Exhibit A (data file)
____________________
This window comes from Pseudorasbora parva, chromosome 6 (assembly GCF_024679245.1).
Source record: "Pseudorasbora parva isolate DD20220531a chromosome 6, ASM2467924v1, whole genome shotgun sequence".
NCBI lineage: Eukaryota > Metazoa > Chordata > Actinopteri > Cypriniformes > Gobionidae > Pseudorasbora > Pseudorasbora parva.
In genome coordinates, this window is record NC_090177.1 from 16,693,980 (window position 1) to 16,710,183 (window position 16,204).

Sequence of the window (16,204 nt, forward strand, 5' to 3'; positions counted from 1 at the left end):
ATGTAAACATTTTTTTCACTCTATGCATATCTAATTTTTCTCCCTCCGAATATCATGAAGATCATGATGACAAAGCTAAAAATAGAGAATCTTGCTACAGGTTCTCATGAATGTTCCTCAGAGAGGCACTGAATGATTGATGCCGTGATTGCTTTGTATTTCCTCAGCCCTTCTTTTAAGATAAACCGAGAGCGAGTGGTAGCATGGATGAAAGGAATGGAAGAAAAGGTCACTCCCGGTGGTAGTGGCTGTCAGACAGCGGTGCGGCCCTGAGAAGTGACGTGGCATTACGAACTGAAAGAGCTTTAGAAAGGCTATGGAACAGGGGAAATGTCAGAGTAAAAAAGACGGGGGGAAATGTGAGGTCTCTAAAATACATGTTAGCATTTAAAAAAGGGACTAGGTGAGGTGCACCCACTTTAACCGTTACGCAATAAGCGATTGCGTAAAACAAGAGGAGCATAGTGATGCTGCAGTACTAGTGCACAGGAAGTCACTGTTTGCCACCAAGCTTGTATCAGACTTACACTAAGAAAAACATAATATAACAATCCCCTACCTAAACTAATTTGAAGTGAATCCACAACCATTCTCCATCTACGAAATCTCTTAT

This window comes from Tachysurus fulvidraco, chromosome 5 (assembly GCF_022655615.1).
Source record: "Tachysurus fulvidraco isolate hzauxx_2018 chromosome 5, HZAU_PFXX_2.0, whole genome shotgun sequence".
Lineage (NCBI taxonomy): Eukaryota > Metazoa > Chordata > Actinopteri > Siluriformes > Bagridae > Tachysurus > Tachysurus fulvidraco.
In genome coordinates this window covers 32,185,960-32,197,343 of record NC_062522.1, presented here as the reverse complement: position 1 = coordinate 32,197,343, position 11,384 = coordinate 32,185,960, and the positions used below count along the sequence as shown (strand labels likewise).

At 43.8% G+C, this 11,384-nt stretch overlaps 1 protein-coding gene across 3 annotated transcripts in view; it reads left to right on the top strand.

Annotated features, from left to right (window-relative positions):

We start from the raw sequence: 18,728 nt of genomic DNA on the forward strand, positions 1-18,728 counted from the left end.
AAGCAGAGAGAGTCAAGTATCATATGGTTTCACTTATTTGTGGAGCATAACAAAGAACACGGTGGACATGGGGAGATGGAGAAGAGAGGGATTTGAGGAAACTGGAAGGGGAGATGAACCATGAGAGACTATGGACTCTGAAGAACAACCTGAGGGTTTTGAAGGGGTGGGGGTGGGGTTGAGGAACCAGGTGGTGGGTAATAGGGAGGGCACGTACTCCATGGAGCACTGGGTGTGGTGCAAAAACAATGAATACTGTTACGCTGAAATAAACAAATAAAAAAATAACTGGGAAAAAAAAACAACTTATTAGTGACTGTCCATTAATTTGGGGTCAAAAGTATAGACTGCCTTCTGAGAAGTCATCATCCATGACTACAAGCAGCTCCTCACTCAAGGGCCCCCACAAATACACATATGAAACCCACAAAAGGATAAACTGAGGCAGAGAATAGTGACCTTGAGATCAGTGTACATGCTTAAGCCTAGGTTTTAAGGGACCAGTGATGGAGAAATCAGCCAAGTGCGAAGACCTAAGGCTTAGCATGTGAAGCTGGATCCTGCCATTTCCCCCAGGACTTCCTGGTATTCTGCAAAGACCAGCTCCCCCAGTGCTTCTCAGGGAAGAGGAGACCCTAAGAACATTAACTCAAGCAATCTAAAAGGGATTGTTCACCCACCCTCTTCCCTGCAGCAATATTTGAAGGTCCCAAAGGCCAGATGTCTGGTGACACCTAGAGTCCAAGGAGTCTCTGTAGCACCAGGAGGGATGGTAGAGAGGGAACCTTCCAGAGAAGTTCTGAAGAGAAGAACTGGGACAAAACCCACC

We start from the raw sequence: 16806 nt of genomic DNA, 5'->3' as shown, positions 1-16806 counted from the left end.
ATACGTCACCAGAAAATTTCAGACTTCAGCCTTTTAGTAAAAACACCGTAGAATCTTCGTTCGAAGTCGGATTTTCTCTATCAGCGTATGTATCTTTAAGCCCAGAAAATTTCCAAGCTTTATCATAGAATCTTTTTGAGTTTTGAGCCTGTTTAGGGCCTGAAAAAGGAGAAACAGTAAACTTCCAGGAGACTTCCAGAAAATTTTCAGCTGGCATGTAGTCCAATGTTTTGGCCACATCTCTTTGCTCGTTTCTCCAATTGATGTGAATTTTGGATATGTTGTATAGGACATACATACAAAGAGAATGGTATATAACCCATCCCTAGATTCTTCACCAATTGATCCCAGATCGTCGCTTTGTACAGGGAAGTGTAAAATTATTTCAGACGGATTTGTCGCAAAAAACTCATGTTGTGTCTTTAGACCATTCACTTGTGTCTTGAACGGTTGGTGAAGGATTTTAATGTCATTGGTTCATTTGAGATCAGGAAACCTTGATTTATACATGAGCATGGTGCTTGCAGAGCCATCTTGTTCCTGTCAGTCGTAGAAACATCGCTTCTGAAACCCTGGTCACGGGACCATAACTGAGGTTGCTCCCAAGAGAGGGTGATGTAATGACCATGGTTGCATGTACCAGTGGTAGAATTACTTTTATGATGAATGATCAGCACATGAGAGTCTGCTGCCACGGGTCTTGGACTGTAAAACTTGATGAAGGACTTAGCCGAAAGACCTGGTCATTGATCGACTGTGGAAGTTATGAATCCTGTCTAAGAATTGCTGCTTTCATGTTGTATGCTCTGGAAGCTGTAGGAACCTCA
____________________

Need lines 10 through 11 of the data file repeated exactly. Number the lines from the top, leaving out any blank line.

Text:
In genome coordinates this window covers 32,185,960-32,197,343 of record NC_062522.1, presented here as the reverse complement: position 1 = coordinate 32,197,343, position 11,384 = coordinate 32,185,960, and the positions used below count along the sequence as shown (strand labels likewise).

At 43.8% G+C, this 11,384-nt stretch overlaps 1 protein-coding gene across 3 annotated transcripts in view; it reads left to right on the top strand.